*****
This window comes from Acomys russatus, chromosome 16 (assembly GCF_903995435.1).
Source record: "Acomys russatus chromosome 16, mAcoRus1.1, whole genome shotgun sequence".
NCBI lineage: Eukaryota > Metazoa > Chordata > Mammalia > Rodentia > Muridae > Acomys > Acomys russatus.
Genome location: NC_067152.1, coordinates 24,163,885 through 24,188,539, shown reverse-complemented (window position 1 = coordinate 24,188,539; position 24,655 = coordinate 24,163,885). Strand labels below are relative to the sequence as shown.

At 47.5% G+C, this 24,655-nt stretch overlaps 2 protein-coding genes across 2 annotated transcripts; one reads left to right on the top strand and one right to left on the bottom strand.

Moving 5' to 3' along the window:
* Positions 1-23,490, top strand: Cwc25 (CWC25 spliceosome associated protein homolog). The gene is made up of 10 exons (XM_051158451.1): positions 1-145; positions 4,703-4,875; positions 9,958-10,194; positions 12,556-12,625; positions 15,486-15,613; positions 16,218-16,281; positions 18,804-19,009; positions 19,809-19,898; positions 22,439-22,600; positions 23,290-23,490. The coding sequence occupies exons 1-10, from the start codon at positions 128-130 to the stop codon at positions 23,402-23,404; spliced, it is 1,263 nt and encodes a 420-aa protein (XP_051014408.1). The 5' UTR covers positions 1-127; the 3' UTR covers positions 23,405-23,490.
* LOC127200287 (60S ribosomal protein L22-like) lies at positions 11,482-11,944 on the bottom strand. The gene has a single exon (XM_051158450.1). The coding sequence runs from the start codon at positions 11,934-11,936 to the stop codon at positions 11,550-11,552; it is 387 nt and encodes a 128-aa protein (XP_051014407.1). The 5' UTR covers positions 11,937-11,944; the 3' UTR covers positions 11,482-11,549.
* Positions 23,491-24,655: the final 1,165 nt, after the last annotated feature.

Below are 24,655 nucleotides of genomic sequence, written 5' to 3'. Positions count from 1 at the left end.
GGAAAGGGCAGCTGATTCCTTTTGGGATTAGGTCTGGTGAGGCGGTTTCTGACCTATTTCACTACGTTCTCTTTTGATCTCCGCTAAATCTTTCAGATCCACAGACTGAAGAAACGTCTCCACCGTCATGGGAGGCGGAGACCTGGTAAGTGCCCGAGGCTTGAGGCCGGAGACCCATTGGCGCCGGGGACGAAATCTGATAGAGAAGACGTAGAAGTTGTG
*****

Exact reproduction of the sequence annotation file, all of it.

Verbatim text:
This window comes from Acomys russatus, chromosome 16 (assembly GCF_903995435.1).
Source record: "Acomys russatus chromosome 16, mAcoRus1.1, whole genome shotgun sequence".
NCBI lineage: Eukaryota > Metazoa > Chordata > Mammalia > Rodentia > Muridae > Acomys > Acomys russatus.
Genome location: NC_067152.1, coordinates 24,163,885 through 24,188,539, shown reverse-complemented (window position 1 = coordinate 24,188,539; position 24,655 = coordinate 24,163,885). Strand labels below are relative to the sequence as shown.

At 47.5% G+C, this 24,655-nt stretch overlaps 2 protein-coding genes across 2 annotated transcripts; one reads left to right on the top strand and one right to left on the bottom strand.

Moving 5' to 3' along the window:
* Positions 1-23,490, top strand: Cwc25 (CWC25 spliceosome associated protein homolog). The gene is made up of 10 exons (XM_051158451.1): positions 1-145; positions 4,703-4,875; positions 9,958-10,194; positions 12,556-12,625; positions 15,486-15,613; positions 16,218-16,281; positions 18,804-19,009; positions 19,809-19,898; positions 22,439-22,600; positions 23,290-23,490. The coding sequence occupies exons 1-10, from the start codon at positions 128-130 to the stop codon at positions 23,402-23,404; spliced, it is 1,263 nt and encodes a 420-aa protein (XP_051014408.1). The 5' UTR covers positions 1-127; the 3' UTR covers positions 23,405-23,490.
* LOC127200287 (60S ribosomal protein L22-like) lies at positions 11,482-11,944 on the bottom strand. The gene has a single exon (XM_051158450.1). The coding sequence runs from the start codon at positions 11,934-11,936 to the stop codon at positions 11,550-11,552; it is 387 nt and encodes a 128-aa protein (XP_051014407.1). The 5' UTR covers positions 11,937-11,944; the 3' UTR covers positions 11,482-11,549.
* Positions 23,491-24,655: the final 1,165 nt, after the last annotated feature.

Below are 24,655 nucleotides of genomic sequence, written 5' to 3'. Positions count from 1 at the left end.
GGAAAGGGCAGCTGATTCCTTTTGGGATTAGGTCTGGTGAGGCGGTTTCTGACCTATTTCACTACGTTCTCTTTTGATCTCCGCTAAATCTTTCAGATCCACAGACTGAAGAAACGTCTCCACCGTCATGGGAGGCGGAGACCTGGTAAGTGCCCGAGGCTTGAGGCCGGAGACCCATTGGCGCCGGGGACGAAATCTGATAGAGAAGACGTAGAAGTTGTG